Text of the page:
How Tay-Sachs is passed on when both parents are carriersBlogs

What are the different types of Tay-Sachs

Tay-Sachs is a genetic disorder caused by the absence of a vital enzyme known as Hex-A. This missing enzyme causes cells to become damaged, resulting in progressive neurological disorders.

The form or type is determined by the age of the individual when symptoms first appear. Only one form of Tay-Sachs occurs in a family. If a child has Infantile, older siblings are not at risk to develop Juvenile or Late Onset Tay-Sachs later in life.

  • Classic Infantile symptoms appear around 6 months of age
  • Juvenile symptoms typically appear between ages 2 and 5, but can occur anytime during childhood
  • Late Onset symptoms typically appear in adolescence or early adulthood, but can appear later

Classic Infantile Tay-Sachs

A baby with classic Infantile Tay-Sachs appears normal at birth and typically continues to develop like any other child for the first six months. However, after this development slow and parents may notice a reduction in vision and the baby continues to have a prominent startle response.

Children with Infantile Tay-Sachs gradually regress losing skills one by one. Over time they are unable to crawl, turn over, sit or reach out. Other symptoms include loss of coordination, progressive inability to swallow and difficulty breathing.

Most children experience recurrent seizures by age 2 and eventually lose muscle function, mental function and sight, becoming mostly non-responsive to their environment.

More information on Classic Infantile Tay-Sachs is available here.

Juvenile Tay-Sachs

Early symptoms of Juvenile Tay-Sachs include lack of coordination or clumsiness and muscle weakness such as struggling with stairs. A child may also exhibit slurred speech, swallowing difficulties and muscle cramps.

Children with Juvenile Tay-Sachs slowly decline, losing their ability to walk, eat on their own and communicate. Children are prone to respiratory infections and often experience recurrent bouts of pneumonia while many have seizures.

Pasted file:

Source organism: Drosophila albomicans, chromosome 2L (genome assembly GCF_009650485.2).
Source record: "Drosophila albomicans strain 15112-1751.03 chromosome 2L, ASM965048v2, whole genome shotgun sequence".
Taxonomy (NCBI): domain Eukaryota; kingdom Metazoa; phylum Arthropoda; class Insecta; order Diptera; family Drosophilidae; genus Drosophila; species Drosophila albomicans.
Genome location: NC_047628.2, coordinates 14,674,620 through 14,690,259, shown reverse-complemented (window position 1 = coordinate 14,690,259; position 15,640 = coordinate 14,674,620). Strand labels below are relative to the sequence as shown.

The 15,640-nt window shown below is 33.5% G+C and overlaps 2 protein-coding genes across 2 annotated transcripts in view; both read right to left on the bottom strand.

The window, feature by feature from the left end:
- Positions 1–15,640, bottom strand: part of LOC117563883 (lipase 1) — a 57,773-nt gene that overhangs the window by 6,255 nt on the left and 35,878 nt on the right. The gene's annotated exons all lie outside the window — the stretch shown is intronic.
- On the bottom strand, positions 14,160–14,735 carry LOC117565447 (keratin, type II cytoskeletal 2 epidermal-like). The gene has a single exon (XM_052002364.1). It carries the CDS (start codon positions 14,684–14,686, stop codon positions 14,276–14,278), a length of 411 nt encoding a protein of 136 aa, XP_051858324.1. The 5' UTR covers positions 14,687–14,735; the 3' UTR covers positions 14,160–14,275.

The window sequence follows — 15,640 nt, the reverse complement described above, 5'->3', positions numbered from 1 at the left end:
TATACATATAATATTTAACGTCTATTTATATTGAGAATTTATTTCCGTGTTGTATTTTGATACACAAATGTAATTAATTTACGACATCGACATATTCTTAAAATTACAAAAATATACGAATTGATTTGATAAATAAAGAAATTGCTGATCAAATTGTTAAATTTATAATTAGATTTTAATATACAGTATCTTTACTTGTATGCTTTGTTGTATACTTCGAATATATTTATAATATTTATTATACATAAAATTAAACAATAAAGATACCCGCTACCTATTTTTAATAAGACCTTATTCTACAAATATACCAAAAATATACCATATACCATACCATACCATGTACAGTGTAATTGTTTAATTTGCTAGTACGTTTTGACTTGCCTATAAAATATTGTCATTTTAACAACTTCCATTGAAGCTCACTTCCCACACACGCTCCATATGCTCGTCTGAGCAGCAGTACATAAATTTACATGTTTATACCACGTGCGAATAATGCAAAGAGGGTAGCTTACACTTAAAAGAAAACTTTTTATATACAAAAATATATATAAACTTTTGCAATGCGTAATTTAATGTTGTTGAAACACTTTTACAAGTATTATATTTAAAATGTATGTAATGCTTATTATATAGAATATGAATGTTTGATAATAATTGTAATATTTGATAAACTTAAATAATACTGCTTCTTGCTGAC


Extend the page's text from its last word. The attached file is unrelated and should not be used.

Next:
Juvenile Tay-Sachs has a broad range of severity. In most cases, the earlier the first signs are observed, the more quickly the disease will progress. For example, a child with first symptoms at age 2 will decline faster than a child with first symptoms at age 5.

Late Onset Tay-Sachs

Early symptoms of Late Onset Tay-Sachs (LOTS) include clumsiness and muscle weakness in the legs. Once diagnosed, adults often reflect back to their childhood and may notice experiencing symptoms much earlier such as not being athletic and/or speech difficulties or a stutter as a child or teenager.

The mental health symptoms may present first which can lead to an especially long road to diagnosis. About 40% of affected adults experience mental health symptoms such as bi-polar or psychotic episodes.

Over time adults with Late Onset Tay-Sachs slowly decline. Adults frequently require more mobility assistance, i.e. cane to walker to wheelchair. Many experience speech and swallowing difficulties but few require a feeding tube.

At THE CATS FOUNDATION we want to provide as much information as possible. However, as a new charity and with a limited number of people able to add content to the website we do require some time to do this. We plan to add an individual post for each form of Tay-Sachs to the frequently asked question section on the website so please be patient with us and we will do it as quickly as we can.

The information on the types of Tay-Sachs has kindly been provided by the NTSAD.

The CATS FoundationBlogs

What is ataxia

How Tay-Sachs is passed on when both parents are carriersBlogs

What is Juvenile Tay-Sachs


What causes Tay-Sachs

What is dysphagia

The CATS FoundationBlogs

What is dysarthria

1 Comment

  1. Daniel Lewi
    September 20, 2011

    We have now added links to a more detailed description of what Classic Infantile Tay-Sachs is – please use the links above.

    We will be adding pages on the other forms of Tay-Sachs shortly.

Leave a Reply